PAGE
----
tion, tend for Inykntorv Uiiuk. on lloif toUet a
Fatkxt. l'atrlck O'FarrcH. Washington. U.c.
LIIKFS HHrKF All II SF lAflS. Pd
Best Consfi Syrup. Tastes Good. TJso KQ
inline taoiaDrarucgisis. awa
out irom uie uuuioer ot my lair acquaintance--,
and decided to offer my
self to her. MK-s Violet rjer.son, of
Xew York, was as good as s-he was
beautiful, and was an helre-s besides.
I aivuugcd with my partner for a short
v.irtloii, and proceeded to Xew York
and offered uiy.-elf, oue line June day,
to tlie yoimg lady, iu poison. Violet
received my proposition with as much
dignity as I made it. assured nie of her
c.steein, told nie she would c;isult
witti her parents and give me an an
swer on the next day. As I had never
Uul the pleasure of meriting either fa
ther .r mother, I left with her a pho
togruph of uiys&f wi.ih my autograph
on tfie hack, that they might in some
manner judge of my character. If I
had boon pleading the cause cf another
. s&ould have marked 1t "Exhibit A."
But I have always beeii careCess of my
m(i interests, and to tcCI the truth I
was so embjrrcssed during the entire
interview lli.nt I lost for a time all my
After leaving Violet's Fiftli avenue
home, I proceeded on my way down
town to meet, for the first time in
several years, my old college chum,
Jock Dennett. At Union Square, I at
tempted to liourd a cable car as it
swung aruijKl what I know now as
Dead Man's Curve. And tfaen
Then I awoke in the Presbyterian
Ilospital, with .Tack bending tenderly
over my bed.
"Not a word," said Jack, caution
ing'ly. "You are not even to think.
You had a severe cciieusslfi of the
brain, my de.ir fellow, and nothing
but complete rest will get the contents
of that head of yours back into shape."
"I must see VlcCet at once," I wikis
pered. "Drop that,' said .Tack, authorita
tively. "You have been seeing violet
and every color of the rainbow ever
since you were hurt. Not another
' With that he left me. I will pot de
scribe the monotonous existence of the
next I'hreo weeks of my life; but a day
came eventually when they put me
on the cars, destined for a quiet little
town iu the Adirondaeks, where a
quiet life, the air of the woods, ami
absolute rest from all the worry and
care of this world were to complete
the cure. It was a place recommend
ed by u friend of .Tack's, who had once
bei threatened with insanity. He as
sured Jack that no human being could
pi sibly lind anything to think about
In that (own except sleeping and eat
ing. Hence it was just the place for
me. So off Jack shipped nie, clad in
a Miit of clothes from hi-s own ward
robe (mine Ijjri bem ruined in the ac
cident), nnd with linen of all descrip
tions, from the same place. Jack and
I were exact mines In size, so lie had
not troubled hUiwelf to go through my
trunk for supplies. And as he said
good-by to nie the dear fellow shoved
seventy-live dollars in bills into my
bauds, a ticket into (lie ribbon around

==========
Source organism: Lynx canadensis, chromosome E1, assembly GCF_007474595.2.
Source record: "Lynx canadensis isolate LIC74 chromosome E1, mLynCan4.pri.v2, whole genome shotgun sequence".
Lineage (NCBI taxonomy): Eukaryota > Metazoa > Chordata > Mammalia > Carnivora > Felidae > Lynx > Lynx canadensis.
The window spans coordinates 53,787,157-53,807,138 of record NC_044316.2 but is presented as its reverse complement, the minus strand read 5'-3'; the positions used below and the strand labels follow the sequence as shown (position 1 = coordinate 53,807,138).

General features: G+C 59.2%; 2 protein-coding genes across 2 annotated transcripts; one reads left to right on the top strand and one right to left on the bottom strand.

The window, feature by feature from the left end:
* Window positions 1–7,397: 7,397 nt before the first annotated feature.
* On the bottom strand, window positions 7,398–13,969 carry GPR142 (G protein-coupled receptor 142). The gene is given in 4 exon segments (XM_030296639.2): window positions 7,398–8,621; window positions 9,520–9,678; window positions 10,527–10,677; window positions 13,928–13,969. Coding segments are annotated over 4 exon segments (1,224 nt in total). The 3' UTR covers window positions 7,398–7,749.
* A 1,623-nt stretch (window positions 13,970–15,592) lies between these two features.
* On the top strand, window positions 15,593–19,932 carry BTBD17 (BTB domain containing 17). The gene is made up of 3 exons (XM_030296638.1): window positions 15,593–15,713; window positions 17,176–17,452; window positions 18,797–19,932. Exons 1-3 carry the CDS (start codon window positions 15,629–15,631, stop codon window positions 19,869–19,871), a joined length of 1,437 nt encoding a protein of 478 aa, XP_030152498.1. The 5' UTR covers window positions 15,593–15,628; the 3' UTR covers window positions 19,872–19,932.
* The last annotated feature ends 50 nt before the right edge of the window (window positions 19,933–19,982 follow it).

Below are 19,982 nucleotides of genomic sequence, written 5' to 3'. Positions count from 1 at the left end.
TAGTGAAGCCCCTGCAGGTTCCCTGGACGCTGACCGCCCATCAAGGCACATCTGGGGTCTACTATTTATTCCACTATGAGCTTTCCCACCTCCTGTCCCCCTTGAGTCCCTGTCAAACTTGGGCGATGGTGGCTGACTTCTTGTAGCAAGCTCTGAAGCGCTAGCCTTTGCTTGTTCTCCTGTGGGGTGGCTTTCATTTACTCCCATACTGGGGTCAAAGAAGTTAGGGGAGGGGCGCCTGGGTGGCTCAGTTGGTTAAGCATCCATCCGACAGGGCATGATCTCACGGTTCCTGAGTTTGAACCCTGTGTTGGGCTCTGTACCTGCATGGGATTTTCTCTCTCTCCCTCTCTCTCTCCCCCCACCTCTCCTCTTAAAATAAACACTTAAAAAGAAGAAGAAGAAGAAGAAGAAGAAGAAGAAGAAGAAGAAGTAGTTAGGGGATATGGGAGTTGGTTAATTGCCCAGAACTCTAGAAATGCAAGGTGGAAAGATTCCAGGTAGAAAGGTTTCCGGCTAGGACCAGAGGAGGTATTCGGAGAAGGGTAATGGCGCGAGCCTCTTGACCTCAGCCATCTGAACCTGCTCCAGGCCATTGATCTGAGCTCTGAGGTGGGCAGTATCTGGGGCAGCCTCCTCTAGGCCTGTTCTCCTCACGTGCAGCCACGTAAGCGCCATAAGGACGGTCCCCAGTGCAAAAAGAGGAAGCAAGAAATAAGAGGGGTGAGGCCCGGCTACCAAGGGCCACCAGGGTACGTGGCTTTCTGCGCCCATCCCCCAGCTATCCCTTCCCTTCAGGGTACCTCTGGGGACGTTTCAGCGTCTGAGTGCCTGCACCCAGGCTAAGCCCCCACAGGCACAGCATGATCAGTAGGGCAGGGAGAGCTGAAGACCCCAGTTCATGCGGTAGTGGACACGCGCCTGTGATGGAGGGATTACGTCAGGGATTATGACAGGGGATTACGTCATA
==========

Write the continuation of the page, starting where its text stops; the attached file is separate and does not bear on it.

my Iirat, and a long flat parcel done up
in brown wrapping paper onto the seat
beside me. He told me to write to him
for more niriu-y when the sBvifity-flve
was exhaustul, and made me premise
to look at the contents of the package
four times tf.iily before each moal and
on going to bed. Jack said it was his
prescription. By the way, Jack was
That (i'glit I slept under the hospi
tal roof of a cleanly o!d widow, a Sirs.
White, In the '.ittle. town cf Tj . I
had been enjoined to stay tiliere at least
six weeks, v I paid her in advance
my board and washing for that time.
This left nie alxnit ?(1 in cash, most of
which I latl out in cheap novels, to-
b.icco, pipes, writing materials and
stamps. And I adoii?d my room with
the contents of the brown paper cov
ered parcel. It proved to be a framed
motto, and the mandate on it was
I spent the first few days of my stay
In writing letters the first and longest
of which, you may be pure, was to Hiss
Violet I'icrscn, explaining at length
the reahon for my failure to call upon
her again, and my pivscnt condition.
And I beggrd her, of course, to let me
know my fate at once by mail. In
spite of Jack's motto 1 wis already be
ginning to worry. On tilie third day
of my stay I wijit to the littSe village
post oltiec' and asked for letters for
Sir. Frank AVlx-aton. I expected to find
in the village postmaster the usual
fienilu eld iixiti so common in such
places. But framed in the little arched
window of Unit country imst office was
the head of si venus wort'hy the liqid
and luusli ot a Titan. My embarrass
ment in the presence or Miss Violet
PitTvon was absolutely iasignificant
ccnrpni-ed with my trepidation in the
presence of this auburn haired, rose
checked, star eyed postmistress. In a
woM, I was smitten at first sight.
"5f this bo love," though I. "I've got
it iii, Mil l v got something more
to worry about, loo."
"Have you anything by which to
identify yoinwIfV said the pretlv
postmb-ircss. with a smile that dis
cCoed two rows ot pearly teeth.
"Will old letters doV I ased, falter
Ingly. "I guess so," she replied. "But I'm
not very weCl informed, and I have to
1m careful. You see. I'm only 1'ost
mb tress pro teni. 'Iliiis is the way I
spend my vacation. It's fun for a city
girl, you know, and it gives my uncle,
the real IN ".Minister, a chance to go up
'(l the wcnls and rest."
"Of course, you must be careful,"
said I. endeavoring to conceal my em
barrassment b-.himl a patronizing air.
"My nia'il is of the greatest import
ance. But these letters will satisfy
you as to my idwit'iry." With this 1
drew from (lie inner pocket of my coat
a buiivh of old leetters ami handed
flliem to her. She glmceJ at them at
flivrt curiously. 'JL'hqi she frowned and
tfww the con teats from several of
"O, 1 don't mind telling you that. In
fact, I have taken especial interest in
t hem. You sw. nobody semes to know
who lie is, and he must be a gentleman,
because he has a letter frcm a lady,
j id the envelope is of the very latest
fashion. I'm going to get some of the
same kind myself. Besides that, there
are several let teas from men. Xow,
you evidently know who lie is, or you
would not try to get his mall. I've
done you a favor; will you tell me who
he is, and where he is living?'
"I am he," I answered.
"Ijook nic stitiight in the eyes and